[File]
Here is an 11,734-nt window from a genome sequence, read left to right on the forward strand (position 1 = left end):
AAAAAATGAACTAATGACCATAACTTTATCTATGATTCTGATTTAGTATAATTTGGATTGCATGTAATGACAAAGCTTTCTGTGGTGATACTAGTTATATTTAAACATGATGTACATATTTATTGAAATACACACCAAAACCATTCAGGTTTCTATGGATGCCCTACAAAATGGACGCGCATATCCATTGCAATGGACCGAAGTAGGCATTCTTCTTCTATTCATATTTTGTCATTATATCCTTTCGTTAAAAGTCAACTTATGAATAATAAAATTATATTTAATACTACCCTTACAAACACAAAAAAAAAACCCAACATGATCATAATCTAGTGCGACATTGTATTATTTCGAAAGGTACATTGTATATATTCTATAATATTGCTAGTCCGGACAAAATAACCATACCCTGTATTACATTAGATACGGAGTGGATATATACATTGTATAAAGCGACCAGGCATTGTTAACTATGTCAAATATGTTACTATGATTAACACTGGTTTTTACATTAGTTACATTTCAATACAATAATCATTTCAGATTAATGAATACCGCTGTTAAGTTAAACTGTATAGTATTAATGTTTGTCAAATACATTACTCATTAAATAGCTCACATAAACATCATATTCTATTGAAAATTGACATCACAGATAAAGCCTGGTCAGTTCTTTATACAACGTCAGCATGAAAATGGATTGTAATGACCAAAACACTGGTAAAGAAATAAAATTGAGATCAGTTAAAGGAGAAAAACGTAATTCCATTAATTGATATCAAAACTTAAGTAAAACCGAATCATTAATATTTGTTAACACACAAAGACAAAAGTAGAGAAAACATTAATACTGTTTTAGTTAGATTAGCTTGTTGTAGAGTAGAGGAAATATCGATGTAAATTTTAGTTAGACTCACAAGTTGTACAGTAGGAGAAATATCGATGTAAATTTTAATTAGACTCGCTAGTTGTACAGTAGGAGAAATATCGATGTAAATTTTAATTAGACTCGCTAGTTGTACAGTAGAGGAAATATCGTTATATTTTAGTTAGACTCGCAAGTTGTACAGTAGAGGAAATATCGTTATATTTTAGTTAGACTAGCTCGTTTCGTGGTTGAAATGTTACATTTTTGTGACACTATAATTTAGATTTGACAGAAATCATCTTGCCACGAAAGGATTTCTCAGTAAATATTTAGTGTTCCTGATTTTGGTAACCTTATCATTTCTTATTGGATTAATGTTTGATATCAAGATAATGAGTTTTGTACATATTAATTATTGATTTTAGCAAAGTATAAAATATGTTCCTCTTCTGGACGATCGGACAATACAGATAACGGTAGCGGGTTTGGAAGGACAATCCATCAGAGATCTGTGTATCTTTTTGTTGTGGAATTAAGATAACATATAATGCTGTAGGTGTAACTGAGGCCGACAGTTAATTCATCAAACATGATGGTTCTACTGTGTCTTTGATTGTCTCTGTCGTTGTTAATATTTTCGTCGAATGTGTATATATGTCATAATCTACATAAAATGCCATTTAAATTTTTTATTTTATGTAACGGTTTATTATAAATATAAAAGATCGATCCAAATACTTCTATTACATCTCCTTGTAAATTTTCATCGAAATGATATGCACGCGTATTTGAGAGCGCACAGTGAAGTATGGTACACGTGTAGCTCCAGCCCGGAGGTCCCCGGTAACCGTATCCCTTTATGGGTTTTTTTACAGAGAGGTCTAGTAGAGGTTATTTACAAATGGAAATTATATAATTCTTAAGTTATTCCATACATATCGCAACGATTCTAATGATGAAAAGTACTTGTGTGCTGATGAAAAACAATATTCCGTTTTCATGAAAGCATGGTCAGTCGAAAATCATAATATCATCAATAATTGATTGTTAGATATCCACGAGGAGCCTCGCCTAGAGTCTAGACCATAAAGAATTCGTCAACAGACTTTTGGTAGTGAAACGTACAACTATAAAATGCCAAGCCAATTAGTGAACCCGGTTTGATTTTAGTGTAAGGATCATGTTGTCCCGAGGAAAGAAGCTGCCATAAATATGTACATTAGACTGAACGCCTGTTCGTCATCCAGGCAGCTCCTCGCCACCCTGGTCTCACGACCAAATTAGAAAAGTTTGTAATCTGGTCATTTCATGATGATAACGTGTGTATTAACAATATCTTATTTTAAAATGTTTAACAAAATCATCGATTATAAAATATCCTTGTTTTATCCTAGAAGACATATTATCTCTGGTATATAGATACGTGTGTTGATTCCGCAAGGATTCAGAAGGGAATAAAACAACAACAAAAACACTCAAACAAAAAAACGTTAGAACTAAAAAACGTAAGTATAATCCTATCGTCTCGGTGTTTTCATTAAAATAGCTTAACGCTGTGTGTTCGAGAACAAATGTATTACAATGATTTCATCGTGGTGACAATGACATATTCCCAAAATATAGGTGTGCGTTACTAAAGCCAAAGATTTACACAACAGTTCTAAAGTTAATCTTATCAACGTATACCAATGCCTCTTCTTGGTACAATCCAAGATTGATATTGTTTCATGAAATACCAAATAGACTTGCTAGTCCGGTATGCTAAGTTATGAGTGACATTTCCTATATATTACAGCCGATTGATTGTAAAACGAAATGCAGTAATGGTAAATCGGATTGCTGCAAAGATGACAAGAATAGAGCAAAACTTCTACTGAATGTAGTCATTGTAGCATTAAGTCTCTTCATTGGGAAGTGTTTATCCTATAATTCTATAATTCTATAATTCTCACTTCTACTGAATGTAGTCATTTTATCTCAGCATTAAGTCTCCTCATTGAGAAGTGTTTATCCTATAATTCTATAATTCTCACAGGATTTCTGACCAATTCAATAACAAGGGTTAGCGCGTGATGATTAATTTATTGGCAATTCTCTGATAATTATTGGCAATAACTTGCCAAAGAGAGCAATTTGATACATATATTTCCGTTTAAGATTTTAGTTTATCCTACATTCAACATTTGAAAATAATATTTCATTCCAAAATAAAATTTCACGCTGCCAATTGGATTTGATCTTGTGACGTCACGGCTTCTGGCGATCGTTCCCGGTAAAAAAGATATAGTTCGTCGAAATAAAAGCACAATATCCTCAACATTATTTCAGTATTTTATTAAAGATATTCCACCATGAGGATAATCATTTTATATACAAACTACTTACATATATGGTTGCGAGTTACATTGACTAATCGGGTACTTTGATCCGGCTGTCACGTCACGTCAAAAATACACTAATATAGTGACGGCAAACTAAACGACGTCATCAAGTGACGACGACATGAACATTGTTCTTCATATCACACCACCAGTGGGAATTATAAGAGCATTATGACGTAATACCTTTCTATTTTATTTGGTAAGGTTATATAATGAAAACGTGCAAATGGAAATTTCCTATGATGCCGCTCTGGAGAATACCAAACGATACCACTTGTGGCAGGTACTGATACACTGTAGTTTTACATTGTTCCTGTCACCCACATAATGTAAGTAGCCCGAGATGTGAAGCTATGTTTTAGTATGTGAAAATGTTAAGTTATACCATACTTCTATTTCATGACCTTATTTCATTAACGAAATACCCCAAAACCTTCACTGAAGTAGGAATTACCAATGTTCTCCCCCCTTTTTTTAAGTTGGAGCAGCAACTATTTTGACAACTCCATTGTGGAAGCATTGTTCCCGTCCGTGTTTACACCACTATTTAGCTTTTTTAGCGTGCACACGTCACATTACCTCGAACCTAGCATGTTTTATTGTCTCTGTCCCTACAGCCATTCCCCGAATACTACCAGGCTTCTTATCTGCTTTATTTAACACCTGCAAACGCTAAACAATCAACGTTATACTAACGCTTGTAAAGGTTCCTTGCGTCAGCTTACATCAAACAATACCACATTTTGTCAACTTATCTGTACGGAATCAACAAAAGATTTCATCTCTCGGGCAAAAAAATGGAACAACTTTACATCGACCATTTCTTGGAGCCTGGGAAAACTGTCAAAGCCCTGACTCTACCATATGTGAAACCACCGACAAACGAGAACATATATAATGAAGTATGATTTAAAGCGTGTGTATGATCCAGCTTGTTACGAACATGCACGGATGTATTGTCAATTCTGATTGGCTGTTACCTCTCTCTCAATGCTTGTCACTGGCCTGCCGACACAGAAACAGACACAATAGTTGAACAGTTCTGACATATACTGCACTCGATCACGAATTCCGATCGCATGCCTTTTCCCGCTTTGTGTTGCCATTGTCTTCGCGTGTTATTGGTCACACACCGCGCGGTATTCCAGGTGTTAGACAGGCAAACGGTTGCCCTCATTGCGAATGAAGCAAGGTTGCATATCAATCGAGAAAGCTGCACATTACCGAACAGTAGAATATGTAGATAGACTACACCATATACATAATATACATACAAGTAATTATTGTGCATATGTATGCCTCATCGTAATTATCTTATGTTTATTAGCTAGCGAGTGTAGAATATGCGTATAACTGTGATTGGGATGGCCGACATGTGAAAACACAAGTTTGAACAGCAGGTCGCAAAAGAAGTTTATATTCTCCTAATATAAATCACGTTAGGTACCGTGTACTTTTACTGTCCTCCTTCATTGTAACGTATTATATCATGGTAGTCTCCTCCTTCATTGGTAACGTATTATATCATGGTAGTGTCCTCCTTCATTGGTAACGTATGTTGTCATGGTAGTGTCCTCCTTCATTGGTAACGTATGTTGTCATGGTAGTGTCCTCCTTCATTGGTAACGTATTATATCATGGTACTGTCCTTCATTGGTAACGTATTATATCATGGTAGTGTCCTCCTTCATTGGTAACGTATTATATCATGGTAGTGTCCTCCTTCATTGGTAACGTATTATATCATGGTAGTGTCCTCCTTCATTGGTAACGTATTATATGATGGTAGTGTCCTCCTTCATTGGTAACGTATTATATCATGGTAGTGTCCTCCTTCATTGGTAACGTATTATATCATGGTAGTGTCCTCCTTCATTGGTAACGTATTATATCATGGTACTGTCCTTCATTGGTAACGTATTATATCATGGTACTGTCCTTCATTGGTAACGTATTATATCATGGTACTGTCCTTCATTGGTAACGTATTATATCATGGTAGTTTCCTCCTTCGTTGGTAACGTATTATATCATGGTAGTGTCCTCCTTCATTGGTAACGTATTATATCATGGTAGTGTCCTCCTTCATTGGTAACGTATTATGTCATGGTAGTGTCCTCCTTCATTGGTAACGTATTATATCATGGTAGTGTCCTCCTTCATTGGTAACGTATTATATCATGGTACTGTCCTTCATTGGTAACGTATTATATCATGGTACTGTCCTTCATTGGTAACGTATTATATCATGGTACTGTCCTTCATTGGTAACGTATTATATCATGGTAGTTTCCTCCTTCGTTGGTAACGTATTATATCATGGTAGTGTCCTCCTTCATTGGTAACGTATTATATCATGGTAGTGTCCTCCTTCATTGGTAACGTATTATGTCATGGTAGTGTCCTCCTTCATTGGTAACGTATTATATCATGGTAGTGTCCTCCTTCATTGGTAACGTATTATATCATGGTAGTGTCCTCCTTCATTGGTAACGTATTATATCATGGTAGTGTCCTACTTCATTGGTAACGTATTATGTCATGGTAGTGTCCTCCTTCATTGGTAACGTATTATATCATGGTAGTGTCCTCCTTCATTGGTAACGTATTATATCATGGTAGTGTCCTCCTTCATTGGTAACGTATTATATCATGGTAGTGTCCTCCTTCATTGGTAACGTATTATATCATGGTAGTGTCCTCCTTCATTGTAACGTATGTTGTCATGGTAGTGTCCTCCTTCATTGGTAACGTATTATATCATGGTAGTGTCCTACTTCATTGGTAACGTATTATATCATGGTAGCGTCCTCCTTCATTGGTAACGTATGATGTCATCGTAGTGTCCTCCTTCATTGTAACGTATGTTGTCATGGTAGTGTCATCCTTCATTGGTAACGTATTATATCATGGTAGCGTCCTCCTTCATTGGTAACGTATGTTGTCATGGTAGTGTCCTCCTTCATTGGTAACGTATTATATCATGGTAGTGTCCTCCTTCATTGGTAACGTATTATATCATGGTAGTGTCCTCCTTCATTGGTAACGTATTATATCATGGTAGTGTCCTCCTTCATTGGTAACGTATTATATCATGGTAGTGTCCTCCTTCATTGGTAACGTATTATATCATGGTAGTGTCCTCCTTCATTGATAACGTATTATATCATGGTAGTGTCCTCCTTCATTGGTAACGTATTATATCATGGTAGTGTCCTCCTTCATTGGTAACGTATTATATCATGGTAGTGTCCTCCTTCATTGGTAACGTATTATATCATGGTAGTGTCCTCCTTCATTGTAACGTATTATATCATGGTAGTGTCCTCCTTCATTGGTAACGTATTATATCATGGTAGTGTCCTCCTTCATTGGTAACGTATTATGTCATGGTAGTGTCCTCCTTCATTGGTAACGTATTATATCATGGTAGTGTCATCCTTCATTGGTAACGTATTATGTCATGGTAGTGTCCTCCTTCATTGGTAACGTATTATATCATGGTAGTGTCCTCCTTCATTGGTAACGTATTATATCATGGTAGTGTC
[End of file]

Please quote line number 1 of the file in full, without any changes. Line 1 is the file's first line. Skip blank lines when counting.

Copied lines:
Here is an 11,734-nt window from a genome sequence, read left to right on the forward strand (position 1 = left end):